In terms of China, May’s data released provided further evidence of the slowing economy. Retail sales and investment growth fell short of expectations and factory output fell for a further straight month.
The data signalled that COVID disruptions at key port cities, rising input costs at factories and slowing credit growth are impacting activity, although we should recognise the numbers are of course distorted by base effects. The two year average figure still suggests solid if not spectacular growth.
Turning to the economic outlook. China’s looking to cement a remarkable recovery during the course of this year with growth around 9.4%. However, with the comparatives normalising, some clear headwinds developing it’s perhaps no surprise that year on year growth rates appear set to moderate over the course of the next 18 months.
We predict that growth in China will drift back towards a new trend rate to somewhere round about 5.5% in 2022. I think over the coming months we’ll closely monitor the data for signs of further deterioration given China’s influence on global growth but also its status as a leading indicator of the shape of the COVID recovery.
So thinking about market performance, equity markets are under pressure as I said. STOXX 600 fell 1.6% on Friday. That’s the biggest drop since 11th May with cyclicals, particularly the likes of the banking, energy, basic resources, leading the declines. The index finished the week 1.2% lower.
Over on Wall Street similar picture. The S&P 500 was down for a fourth straight session on Friday, fell 1.9% over the course of the week. That’s the worst weekly performance since February. And in bond markets the treasury yield curve flattened. The 10 to 30-year spread touched 111 basis points on Friday. That compared to 140 basis points before the Fed statement to the lowest since September last year. It was down nearly a quarter of a percentage point over the course of the week, that’s the most since 2011.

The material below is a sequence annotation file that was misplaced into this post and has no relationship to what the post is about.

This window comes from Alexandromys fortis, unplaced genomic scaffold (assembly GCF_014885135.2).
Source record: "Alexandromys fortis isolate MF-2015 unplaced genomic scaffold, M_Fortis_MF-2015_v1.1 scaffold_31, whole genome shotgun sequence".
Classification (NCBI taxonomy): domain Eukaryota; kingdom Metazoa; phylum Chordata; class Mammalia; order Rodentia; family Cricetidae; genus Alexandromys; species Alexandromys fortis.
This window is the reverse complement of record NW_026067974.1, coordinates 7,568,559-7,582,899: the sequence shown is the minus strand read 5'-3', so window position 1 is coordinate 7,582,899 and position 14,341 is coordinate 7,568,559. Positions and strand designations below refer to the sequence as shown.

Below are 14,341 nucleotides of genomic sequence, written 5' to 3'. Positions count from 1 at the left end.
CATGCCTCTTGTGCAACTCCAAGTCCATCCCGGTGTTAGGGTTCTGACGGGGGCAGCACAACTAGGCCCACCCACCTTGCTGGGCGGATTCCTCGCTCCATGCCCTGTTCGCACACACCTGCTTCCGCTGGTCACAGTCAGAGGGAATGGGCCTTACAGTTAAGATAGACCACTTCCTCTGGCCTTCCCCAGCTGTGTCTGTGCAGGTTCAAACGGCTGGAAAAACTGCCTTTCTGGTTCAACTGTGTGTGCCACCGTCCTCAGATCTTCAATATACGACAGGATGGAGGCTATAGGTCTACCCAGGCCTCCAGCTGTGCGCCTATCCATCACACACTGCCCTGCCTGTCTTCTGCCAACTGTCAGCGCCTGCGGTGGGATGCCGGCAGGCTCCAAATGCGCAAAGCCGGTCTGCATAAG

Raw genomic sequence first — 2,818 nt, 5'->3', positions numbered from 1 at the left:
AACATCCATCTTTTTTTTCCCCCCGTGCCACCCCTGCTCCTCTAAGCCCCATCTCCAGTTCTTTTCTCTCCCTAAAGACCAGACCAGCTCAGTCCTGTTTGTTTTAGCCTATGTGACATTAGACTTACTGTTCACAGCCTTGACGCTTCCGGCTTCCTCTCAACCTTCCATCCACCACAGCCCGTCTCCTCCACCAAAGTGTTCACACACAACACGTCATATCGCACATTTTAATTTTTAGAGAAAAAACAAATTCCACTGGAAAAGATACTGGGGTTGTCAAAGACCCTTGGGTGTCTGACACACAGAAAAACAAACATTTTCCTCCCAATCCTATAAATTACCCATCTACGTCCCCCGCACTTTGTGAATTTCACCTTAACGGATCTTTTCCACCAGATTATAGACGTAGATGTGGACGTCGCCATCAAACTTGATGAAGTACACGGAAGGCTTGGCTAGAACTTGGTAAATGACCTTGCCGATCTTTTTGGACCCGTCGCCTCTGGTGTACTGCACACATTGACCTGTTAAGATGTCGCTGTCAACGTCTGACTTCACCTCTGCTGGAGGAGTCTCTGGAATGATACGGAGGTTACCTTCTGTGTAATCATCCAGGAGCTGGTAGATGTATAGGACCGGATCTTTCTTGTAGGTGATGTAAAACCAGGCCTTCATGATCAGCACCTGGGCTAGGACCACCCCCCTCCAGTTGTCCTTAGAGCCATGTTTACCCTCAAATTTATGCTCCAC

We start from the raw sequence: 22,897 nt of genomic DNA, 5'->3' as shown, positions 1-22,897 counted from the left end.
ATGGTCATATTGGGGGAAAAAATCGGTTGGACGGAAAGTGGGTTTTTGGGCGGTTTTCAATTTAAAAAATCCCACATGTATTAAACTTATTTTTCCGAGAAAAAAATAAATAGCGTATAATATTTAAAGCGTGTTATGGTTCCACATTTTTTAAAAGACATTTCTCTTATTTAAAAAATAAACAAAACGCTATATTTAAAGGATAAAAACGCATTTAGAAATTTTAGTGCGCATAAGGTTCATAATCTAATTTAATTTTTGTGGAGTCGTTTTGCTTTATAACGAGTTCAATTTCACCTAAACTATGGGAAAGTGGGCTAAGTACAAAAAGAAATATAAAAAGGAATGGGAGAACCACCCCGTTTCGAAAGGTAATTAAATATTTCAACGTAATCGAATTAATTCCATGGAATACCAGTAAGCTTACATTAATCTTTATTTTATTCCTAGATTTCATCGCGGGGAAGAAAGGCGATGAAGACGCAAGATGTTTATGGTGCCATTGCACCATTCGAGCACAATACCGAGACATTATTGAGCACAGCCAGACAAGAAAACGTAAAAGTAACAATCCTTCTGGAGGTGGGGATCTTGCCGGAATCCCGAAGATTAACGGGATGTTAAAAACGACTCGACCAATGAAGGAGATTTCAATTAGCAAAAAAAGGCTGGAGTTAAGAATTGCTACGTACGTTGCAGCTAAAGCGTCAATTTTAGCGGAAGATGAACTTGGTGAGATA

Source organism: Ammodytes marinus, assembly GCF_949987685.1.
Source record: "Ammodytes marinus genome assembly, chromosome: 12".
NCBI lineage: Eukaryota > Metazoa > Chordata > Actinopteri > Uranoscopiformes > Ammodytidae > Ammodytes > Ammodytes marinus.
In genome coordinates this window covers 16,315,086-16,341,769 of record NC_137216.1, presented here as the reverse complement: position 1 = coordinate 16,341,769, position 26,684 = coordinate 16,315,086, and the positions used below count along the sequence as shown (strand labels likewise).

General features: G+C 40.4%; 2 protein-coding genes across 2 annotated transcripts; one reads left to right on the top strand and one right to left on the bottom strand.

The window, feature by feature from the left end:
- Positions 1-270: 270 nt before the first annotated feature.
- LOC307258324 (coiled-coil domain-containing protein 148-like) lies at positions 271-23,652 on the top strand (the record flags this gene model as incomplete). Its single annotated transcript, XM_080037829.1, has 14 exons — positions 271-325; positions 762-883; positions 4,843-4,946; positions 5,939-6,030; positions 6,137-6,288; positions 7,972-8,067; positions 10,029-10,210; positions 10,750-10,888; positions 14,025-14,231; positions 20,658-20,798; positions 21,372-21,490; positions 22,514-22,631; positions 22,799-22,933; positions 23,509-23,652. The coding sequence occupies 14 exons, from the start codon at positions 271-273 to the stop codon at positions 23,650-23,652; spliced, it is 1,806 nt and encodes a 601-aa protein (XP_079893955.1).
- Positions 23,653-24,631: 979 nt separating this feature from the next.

A number of strategists appeared to lose confidence in the much touted steepener trade which pays off when longer dated treasuries sell off at a faster pace than their short term counterparts. The move actually not a surprise for us. We’ve stressed many times that a repricing of the dot plot would indeed lead to flattening.
The dollar was in recovery mode last week as markets priced in the interest rate predictions and growth rate projections. The greenback was up for a sixth straight session on Friday, up around 1.9% over the week to close at a two-month high.
The stronger dollar, China slowing growth profile and tougher regulatory environment impacted the commodity complex. Bloomberg Commodity Index fell 4% last week generating its worst weekly return since the pandemic.
Copper for example was down around about 8%, lumber was down 15%.
Gold registered its biggest weekly fall in over a year. The precious metal was down 5.7% last week, falling to a six week low trading below the $1,800 an ounce level. Gold of course is negatively correlated with rising bond yields.